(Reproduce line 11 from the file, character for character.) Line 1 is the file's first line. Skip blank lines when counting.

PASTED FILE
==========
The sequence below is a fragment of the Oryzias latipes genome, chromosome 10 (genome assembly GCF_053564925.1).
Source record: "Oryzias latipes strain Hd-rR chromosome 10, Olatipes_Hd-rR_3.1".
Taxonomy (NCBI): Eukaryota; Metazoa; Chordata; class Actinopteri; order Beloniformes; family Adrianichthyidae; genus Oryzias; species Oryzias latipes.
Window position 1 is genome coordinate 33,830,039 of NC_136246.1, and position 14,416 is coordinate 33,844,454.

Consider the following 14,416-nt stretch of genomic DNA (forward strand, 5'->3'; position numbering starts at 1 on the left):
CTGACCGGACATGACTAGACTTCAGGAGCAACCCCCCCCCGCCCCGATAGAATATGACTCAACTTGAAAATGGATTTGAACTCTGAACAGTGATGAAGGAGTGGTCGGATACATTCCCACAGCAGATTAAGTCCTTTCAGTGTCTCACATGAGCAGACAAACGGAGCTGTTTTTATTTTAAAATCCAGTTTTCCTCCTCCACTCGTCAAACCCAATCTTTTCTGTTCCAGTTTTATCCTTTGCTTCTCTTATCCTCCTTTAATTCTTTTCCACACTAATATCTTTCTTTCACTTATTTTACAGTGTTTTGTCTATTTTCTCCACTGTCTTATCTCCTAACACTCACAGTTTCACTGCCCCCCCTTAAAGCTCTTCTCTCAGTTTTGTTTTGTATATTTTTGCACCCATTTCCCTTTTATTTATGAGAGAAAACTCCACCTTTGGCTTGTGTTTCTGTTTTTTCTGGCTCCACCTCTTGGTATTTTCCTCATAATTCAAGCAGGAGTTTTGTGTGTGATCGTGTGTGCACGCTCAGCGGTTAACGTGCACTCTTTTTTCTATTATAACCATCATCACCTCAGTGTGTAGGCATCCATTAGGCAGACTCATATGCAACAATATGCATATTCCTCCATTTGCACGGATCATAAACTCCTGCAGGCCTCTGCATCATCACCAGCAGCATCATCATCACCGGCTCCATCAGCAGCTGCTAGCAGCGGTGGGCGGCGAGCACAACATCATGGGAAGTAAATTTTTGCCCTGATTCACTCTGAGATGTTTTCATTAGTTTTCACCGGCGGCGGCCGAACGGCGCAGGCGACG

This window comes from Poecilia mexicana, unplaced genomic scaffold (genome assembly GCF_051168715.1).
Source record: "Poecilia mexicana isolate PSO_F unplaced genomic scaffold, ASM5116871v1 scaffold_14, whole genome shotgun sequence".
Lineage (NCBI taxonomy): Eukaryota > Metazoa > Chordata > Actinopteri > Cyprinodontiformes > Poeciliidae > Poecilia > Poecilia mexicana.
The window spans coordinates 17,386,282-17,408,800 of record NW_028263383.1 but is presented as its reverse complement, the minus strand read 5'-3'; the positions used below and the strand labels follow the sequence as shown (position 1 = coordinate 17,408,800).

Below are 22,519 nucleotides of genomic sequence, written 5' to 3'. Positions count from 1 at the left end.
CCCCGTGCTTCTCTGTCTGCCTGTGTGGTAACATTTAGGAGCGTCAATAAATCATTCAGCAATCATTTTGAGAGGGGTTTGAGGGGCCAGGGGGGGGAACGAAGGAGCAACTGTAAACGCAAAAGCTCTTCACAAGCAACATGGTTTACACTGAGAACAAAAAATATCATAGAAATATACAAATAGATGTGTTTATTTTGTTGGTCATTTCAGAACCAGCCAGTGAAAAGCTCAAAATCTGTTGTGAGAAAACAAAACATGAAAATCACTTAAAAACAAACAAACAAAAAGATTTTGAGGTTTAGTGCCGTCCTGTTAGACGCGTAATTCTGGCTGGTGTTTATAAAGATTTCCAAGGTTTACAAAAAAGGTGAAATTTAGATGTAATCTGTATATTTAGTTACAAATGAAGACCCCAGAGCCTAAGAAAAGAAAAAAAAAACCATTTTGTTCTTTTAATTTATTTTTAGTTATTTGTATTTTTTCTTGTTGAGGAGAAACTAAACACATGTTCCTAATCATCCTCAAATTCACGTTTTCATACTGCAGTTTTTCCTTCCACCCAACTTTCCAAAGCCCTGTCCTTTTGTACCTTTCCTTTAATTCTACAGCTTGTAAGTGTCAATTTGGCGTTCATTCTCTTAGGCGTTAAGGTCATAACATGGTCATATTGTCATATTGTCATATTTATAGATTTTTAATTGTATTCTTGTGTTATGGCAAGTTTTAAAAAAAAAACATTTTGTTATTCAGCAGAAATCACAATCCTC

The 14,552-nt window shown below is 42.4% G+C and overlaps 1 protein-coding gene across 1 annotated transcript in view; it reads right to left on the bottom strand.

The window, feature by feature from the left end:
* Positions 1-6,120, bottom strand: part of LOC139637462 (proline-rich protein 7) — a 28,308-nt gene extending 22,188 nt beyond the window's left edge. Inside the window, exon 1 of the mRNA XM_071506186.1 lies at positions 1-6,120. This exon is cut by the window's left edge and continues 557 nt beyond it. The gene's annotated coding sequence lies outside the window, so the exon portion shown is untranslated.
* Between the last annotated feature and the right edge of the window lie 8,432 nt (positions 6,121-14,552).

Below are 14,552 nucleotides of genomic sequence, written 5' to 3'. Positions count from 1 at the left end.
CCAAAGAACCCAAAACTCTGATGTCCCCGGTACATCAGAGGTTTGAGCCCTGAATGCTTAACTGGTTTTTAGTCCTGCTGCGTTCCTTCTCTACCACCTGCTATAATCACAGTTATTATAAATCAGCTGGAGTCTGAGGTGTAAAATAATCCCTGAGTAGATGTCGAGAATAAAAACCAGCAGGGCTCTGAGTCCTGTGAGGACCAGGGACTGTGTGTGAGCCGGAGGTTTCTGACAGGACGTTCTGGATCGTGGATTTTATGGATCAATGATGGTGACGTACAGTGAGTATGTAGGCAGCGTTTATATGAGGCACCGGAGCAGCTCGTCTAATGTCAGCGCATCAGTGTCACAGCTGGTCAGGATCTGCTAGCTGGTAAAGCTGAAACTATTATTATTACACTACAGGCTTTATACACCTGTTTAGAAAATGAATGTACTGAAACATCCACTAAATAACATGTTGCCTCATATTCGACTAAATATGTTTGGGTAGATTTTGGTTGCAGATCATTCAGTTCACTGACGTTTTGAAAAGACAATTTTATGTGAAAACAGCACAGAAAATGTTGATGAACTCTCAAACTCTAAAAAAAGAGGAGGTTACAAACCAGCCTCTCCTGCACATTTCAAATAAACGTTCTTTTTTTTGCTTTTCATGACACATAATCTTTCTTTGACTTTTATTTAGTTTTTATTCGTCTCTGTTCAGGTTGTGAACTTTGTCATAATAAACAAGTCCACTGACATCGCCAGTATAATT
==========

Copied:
Below are 22,519 nucleotides of genomic sequence, written 5' to 3'. Positions count from 1 at the left end.